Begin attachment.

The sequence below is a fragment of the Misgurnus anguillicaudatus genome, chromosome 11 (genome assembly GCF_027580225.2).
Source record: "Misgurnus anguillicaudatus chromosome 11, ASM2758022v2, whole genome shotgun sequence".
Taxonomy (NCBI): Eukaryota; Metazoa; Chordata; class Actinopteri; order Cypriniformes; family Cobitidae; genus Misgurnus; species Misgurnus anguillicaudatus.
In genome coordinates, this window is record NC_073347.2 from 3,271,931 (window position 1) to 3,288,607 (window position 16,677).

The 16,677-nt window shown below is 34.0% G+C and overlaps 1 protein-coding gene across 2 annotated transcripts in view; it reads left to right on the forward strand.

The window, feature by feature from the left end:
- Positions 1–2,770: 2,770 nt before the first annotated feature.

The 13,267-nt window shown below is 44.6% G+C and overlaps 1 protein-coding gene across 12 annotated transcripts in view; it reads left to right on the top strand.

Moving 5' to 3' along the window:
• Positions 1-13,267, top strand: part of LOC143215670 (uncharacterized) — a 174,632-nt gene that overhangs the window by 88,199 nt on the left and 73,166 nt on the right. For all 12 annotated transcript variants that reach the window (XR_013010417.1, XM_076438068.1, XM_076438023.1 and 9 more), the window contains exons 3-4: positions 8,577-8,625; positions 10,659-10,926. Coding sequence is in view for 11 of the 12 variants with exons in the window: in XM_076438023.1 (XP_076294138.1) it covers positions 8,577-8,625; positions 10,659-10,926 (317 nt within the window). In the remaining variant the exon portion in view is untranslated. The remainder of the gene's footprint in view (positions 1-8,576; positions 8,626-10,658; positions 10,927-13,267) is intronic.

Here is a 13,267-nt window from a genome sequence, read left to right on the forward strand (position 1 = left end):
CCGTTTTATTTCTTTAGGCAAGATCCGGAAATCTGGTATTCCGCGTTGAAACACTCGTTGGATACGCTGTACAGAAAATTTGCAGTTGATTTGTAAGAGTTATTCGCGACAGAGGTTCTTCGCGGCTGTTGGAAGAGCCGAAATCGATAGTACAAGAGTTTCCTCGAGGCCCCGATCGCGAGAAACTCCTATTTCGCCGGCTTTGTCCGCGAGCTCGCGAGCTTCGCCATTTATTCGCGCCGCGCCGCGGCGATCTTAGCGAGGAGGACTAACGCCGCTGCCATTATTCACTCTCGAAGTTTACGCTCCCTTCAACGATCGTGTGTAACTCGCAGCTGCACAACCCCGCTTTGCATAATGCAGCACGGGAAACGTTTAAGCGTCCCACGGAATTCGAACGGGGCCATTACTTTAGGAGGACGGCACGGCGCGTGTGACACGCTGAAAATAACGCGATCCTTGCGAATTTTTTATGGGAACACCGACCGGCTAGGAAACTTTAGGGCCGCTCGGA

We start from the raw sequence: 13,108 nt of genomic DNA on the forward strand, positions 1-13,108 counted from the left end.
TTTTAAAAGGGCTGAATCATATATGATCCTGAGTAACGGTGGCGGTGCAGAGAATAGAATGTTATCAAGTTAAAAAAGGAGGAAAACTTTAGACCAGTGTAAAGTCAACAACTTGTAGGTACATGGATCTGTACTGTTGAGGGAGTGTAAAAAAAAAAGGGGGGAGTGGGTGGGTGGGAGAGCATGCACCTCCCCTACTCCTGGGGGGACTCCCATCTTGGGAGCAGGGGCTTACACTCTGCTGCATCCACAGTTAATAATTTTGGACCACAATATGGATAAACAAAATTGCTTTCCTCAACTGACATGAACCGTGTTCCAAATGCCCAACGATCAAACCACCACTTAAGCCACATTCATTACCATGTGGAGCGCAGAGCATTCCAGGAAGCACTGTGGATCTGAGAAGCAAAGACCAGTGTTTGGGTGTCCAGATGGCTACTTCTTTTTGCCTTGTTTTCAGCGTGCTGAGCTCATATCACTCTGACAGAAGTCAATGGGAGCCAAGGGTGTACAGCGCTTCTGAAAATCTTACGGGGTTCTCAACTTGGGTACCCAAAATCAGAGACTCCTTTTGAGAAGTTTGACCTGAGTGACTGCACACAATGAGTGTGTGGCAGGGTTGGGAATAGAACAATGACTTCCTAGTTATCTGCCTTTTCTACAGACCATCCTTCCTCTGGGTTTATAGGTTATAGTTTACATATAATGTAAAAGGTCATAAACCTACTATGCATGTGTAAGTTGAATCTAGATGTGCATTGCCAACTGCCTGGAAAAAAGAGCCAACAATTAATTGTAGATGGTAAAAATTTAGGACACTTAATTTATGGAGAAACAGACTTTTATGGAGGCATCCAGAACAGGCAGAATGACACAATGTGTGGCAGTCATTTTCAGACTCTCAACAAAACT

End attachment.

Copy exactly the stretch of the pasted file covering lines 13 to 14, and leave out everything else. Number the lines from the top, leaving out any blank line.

We start from the raw sequence: 13,108 nt of genomic DNA on the forward strand, positions 1-13,108 counted from the left end.
TTTTAAAAGGGCTGAATCATATATGATCCTGAGTAACGGTGGCGGTGCAGAGAATAGAATGTTATCAAGTTAAAAAAGGAGGAAAACTTTAGACCAGTGTAAAGTCAACAACTTGTAGGTACATGGATCTGTACTGTTGAGGGAGTGTAAAAAAAAAAGGGGGGAGTGGGTGGGTGGGAGAGCATGCACCTCCCCTACTCCTGGGGGGACTCCCATCTTGGGAGCAGGGGCTTACACTCTGCTGCATCCACAGTTAATAATTTTGGACCACAATATGGATAAACAAAATTGCTTTCCTCAACTGACATGAACCGTGTTCCAAATGCCCAACGATCAAACCACCACTTAAGCCACATTCATTACCATGTGGAGCGCAGAGCATTCCAGGAAGCACTGTGGATCTGAGAAGCAAAGACCAGTGTTTGGGTGTCCAGATGGCTACTTCTTTTTGCCTTGTTTTCAGCGTGCTGAGCTCATATCACTCTGACAGAAGTCAATGGGAGCCAAGGGTGTACAGCGCTTCTGAAAATCTTACGGGGTTCTCAACTTGGGTACCCAAAATCAGAGACTCCTTTTGAGAAGTTTGACCTGAGTGACTGCACACAATGAGTGTGTGGCAGGGTTGGGAATAGAACAATGACTTCCTAGTTATCTGCCTTTTCTACAGACCATCCTTCCTCTGGGTTTATAGGTTATAGTTTACATATAATGTAAAAGGTCATAAACCTACTATGCATGTGTAAGTTGAATCTAGATGTGCATTGCCAACTGCCTGGAAAAAAGAGCCAACAATTAATTGTAGATGGTAAAAATTTAGGACACTTAATTTATGGAGAAACAGACTTTTATGGAGGCATCCAGAACAGGCAGAATGACACAATGTGTGGCAGTCATTTTCAGACTCTCAACAAAACT